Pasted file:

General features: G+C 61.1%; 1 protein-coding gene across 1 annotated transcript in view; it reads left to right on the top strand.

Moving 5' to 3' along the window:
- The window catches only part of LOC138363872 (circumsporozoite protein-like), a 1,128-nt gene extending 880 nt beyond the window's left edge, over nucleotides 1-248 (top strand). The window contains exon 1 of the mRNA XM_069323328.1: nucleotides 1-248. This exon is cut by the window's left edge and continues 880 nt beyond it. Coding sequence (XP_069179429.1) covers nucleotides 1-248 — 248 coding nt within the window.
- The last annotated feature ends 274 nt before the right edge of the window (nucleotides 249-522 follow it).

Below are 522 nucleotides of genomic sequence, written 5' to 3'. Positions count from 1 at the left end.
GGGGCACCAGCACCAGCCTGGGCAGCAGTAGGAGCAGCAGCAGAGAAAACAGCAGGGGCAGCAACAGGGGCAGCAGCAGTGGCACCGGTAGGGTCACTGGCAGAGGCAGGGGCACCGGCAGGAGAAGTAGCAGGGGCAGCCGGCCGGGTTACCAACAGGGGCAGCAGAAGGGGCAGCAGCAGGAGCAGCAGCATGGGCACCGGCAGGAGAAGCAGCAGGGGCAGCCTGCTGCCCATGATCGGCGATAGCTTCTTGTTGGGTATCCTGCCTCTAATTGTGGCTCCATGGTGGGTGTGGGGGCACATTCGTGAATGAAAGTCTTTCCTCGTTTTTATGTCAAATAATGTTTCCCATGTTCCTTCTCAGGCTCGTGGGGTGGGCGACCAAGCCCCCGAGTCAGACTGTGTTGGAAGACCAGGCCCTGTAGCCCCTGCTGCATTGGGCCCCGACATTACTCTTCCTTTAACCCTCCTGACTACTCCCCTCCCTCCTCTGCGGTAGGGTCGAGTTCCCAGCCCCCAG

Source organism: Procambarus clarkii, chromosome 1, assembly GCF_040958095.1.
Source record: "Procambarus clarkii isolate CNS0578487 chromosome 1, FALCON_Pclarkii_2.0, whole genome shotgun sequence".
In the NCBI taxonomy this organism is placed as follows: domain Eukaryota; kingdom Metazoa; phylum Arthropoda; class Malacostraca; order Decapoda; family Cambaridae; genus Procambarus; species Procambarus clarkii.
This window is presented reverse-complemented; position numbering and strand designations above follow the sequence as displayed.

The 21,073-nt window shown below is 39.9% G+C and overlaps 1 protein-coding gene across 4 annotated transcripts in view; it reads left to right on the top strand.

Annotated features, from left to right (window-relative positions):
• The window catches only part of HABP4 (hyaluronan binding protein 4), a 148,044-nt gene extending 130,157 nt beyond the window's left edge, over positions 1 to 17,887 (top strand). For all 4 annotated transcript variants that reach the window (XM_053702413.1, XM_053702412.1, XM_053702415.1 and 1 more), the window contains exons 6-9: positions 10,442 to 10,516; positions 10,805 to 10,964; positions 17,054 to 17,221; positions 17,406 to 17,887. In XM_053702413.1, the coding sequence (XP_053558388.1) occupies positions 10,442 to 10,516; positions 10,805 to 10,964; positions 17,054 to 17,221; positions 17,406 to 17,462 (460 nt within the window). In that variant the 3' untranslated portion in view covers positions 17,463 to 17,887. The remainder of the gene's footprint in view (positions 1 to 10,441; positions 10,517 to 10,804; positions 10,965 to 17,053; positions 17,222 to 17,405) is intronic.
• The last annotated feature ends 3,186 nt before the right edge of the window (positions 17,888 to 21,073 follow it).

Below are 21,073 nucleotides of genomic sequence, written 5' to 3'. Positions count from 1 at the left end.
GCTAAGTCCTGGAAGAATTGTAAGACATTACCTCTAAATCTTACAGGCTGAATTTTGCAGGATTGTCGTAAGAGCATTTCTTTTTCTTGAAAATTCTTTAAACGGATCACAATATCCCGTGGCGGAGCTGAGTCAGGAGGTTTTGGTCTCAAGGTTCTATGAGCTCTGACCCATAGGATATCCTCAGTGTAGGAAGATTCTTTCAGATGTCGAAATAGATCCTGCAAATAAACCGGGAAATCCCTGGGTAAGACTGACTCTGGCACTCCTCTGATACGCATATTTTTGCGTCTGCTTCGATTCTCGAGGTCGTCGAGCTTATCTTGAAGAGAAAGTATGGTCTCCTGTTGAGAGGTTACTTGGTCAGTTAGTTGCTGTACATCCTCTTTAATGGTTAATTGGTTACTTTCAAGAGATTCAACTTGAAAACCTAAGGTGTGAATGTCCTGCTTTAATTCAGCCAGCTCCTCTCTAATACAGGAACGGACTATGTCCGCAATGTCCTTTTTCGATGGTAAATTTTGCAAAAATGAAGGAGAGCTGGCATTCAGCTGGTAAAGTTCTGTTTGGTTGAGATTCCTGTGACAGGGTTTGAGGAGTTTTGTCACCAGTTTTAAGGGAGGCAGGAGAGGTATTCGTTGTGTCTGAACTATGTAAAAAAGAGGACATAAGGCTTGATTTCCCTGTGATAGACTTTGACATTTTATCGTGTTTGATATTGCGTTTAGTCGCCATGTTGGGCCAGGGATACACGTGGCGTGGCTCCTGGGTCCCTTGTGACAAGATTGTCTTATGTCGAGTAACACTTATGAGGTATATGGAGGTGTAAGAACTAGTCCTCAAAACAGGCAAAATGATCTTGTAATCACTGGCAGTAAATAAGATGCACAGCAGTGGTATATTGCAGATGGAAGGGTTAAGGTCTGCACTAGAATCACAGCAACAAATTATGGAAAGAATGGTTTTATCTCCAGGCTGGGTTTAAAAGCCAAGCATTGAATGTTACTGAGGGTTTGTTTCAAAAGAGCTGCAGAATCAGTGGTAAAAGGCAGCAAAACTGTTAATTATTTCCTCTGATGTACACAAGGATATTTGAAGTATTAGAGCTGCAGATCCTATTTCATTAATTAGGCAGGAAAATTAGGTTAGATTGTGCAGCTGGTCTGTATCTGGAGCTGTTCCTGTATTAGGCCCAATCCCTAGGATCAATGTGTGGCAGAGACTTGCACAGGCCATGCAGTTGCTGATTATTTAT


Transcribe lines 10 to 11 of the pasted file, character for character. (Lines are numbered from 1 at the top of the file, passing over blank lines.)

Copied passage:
This window is presented reverse-complemented; position numbering and strand designations above follow the sequence as displayed.

The 21,073-nt window shown below is 39.9% G+C and overlaps 1 protein-coding gene across 4 annotated transcripts in view; it reads left to right on the top strand.